Thirdly, proponents have claimed that UBI will be necessary to defend low-skilled citizens from the oncoming technological assault on the labour market. It is no secret that the robots are coming for our jobs, with PwC estimating that 10 million workers are at high risk of having their jobs replaced by robots in the next 15 years ( These numbers are not trivial, and are certainly not to be ignored. There are around 40m people currently in the labour force, therefore, robots are coming to take around a quarter of our jobs by 2032. This trend is not expected to reverse either, with tech-magnates such as Elon Musk expecting there will be ‘less and less’ jobs available for the low-skilled as time goes on.

Universal Basic Income has been touted as a possible solution to this issue. As low-skilled jobs become consumed by more efficient machines, the introduction of a UBI can help in two important ways. Firstly, it creates a means of distributing wealth that does not rely on labour — which means that it will give those who fall through the ‘skills crack’ a good standard of living, and also allow them to consume the products that machines are helping produce (which is good for the economy). Secondly, giving people who lose their jobs an injection of capital can help close the skills gap itself — they can utilise this injection to help put themselves through University, re-train in another profession, or try and start their own business. Therefore, the victims of the technological apocalypse can be given fresh opportunity to rebuild in light of their redundancy — something they would not receive with the smaller sums given via traditional welfare.

Due to the fact that an introduction of a UBI potentially solves these three pressing issues, it is already being seriously considered around the globe. Switzerland recently had a referendum on adopting a UBI (which it rejected). Alaska have a form of UBI already, giving all Alaskans income based on the profits received by the oil industry. Finland are currently conducting an experiment around UBI, which may ultimately lead to its introduction, with political debates in major countries (such as the UK and the US) beginning to take UBI seriously. It is only a matter of time, I feel, before states start widely adopting UBI proper — and I think that Scandinavian nations will be the first.

However, there are some looming issues that hang over UBI.

Firstly, the problem of eligibility is a huge political issue. Who should receive it? Should it be based on citizenship, age, nationality? Should you have to contribute a certain amount in taxation before you are eligible? Do you have to have two parents of the nationality in question? Where do immigrants fit in the picture? The debates around eligibility are endless, and, like all debates surrounding eligibility over public goods (NHS, state schools), they are likely to polarise either end of the political spectrum.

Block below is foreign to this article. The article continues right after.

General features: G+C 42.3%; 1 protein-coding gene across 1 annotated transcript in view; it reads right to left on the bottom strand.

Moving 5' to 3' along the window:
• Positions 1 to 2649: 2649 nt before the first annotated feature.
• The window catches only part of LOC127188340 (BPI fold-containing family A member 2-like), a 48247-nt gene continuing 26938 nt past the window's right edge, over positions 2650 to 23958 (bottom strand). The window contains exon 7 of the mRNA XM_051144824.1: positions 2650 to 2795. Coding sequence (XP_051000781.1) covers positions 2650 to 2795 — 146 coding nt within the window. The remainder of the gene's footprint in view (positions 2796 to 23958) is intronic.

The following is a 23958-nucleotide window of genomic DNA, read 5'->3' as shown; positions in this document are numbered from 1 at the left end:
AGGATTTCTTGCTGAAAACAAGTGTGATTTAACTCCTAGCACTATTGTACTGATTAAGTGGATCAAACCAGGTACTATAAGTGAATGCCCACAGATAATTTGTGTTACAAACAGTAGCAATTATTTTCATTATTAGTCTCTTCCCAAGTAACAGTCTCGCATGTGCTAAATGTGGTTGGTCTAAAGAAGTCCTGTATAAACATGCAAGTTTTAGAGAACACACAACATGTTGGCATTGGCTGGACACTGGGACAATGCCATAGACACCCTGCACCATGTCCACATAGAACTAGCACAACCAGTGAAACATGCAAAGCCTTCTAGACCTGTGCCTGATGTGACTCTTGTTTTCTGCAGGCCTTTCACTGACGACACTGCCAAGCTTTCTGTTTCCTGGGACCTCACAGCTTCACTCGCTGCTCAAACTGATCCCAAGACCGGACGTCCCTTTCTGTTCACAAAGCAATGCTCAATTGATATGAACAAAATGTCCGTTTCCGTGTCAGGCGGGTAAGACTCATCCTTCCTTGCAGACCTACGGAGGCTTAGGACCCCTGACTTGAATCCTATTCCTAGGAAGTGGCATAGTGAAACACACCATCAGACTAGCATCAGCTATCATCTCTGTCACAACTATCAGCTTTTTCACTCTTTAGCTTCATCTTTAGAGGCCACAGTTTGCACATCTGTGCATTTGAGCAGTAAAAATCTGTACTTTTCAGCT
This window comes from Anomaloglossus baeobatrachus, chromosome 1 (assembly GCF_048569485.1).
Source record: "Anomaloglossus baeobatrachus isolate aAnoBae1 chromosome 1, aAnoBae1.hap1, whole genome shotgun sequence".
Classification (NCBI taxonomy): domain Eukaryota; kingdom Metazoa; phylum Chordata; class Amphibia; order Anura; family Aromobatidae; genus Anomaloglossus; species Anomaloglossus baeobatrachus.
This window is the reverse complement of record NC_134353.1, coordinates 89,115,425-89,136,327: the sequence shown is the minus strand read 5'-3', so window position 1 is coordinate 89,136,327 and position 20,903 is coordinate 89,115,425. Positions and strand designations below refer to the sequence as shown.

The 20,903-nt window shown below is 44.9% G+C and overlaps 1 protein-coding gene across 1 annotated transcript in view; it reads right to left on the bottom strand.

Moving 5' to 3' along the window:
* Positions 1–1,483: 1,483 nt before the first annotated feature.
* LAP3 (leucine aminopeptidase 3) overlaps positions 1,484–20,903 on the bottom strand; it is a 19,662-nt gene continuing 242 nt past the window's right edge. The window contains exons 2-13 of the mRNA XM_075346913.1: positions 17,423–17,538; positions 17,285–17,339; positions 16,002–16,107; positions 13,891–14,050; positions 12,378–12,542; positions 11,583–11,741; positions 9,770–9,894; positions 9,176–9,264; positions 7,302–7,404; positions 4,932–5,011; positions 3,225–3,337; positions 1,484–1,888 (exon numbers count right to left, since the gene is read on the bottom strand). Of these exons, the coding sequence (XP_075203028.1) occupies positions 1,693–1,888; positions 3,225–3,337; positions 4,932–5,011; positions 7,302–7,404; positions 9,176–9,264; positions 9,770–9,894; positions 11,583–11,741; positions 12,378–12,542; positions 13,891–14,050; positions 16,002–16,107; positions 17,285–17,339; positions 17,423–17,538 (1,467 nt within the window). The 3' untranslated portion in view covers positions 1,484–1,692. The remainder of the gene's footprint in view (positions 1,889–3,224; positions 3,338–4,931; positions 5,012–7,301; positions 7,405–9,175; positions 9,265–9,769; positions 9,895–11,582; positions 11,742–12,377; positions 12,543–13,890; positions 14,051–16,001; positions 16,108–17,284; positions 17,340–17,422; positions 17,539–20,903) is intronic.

Secondly, the issue of setting the level of UBI is extremely problematic, especially if the level is set through a democratic political system. As Universal Basic Income would replace other forms of welfare, it would almost certainly create a very visceral political environment whereby people would strongly disagree about the right level. The general pressure of the level would move upwards, as those who stand for office would attempt to ‘outbarter’ each other in an attempt to secure more votes — which would in turn put more pressure on taxation, which would create backlash to the increase. Overall, the price level would become hugely contentious, especially along class lines.

Finally, if people are getting paid not to work, would there be enough of an incentive to work in the first place? Also, what would happen to those who squandered their share? Well, in theory, whilst it would give people flexibility and more choices in the labour market than they otherwise would have had, it is true that UBI effectively subsidies unemployment — which means that it could have an adverse effect on the unemployment rate overall. Also, due to the UBI replacing other forms of welfare, once it has been squandered, the State would have no obligation to help you — which is a more hardline approach than we now currently have. So, the practicalities of what people would actually spend the money on are strongly debated. As well as the morality of giving people a lump sum and letting them get on with it.

So, the UBI is not without its problems. In fact, it has many. However, looking toward the future, I feel that the pressures brought to low-skilled labour markets from technological advancement will come to a head, leading to drastic welfare reforms in an attempt to maintain economic stability. I would also expect the current trend in Finland to widen, with more nations beginning to experiment with UBI in the short term.

So, even if the robots do take our jobs, its okay. We’ll all be getting paid.